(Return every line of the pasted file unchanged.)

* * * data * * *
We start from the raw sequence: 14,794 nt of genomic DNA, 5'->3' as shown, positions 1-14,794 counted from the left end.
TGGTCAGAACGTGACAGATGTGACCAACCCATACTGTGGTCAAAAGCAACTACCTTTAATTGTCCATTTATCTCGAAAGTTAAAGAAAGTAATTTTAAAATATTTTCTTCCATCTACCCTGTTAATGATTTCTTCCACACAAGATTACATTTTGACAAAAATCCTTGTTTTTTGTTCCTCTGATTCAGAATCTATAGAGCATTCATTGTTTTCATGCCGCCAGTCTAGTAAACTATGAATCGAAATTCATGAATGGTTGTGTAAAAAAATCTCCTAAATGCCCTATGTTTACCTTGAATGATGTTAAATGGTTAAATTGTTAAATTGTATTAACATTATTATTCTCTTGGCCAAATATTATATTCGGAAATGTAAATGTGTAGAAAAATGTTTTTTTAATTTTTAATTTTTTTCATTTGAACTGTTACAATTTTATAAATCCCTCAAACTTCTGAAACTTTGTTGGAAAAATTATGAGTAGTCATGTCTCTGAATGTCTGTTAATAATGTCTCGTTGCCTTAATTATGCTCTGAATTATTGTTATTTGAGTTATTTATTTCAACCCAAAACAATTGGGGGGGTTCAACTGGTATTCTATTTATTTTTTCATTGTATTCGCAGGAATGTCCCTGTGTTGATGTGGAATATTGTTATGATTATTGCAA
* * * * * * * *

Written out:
We start from the raw sequence: 14,794 nt of genomic DNA, 5'->3' as shown, positions 1-14,794 counted from the left end.
TGGTCAGAACGTGACAGATGTGACCAACCCATACTGTGGTCAAAAGCAACTACCTTTAATTGTCCATTTATCTCGAAAGTTAAAGAAAGTAATTTTAAAATATTTTCTTCCATCTACCCTGTTAATGATTTCTTCCACACAAGATTACATTTTGACAAAAATCCTTGTTTTTTGTTCCTCTGATTCAGAATCTATAGAGCATTCATTGTTTTCATGCCGCCAGTCTAGTAAACTATGAATCGAAATTCATGAATGGTTGTGTAAAAAAATCTCCTAAATGCCCTATGTTTACCTTGAATGATGTTAAATGGTTAAATTGTTAAATTGTATTAACATTATTATTCTCTTGGCCAAATATTATATTCGGAAATGTAAATGTGTAGAAAAATGTTTTTTTAATTTTTAATTTTTTTCATTTGAACTGTTACAATTTTATAAATCCCTCAAACTTCTGAAACTTTGTTGGAAAAATTATGAGTAGTCATGTCTCTGAATGTCTGTTAATAATGTCTCGTTGCCTTAATTATGCTCTGAATTATTGTTATTTGAGTTATTTATTTCAACCCAAAACAATTGGGGGGGTTCAACTGGTATTCTATTTATTTTTTCATTGTATTCGCAGGAATGTCCCTGTGTTGATGTGGAATATTGTTATGATTATTGCAA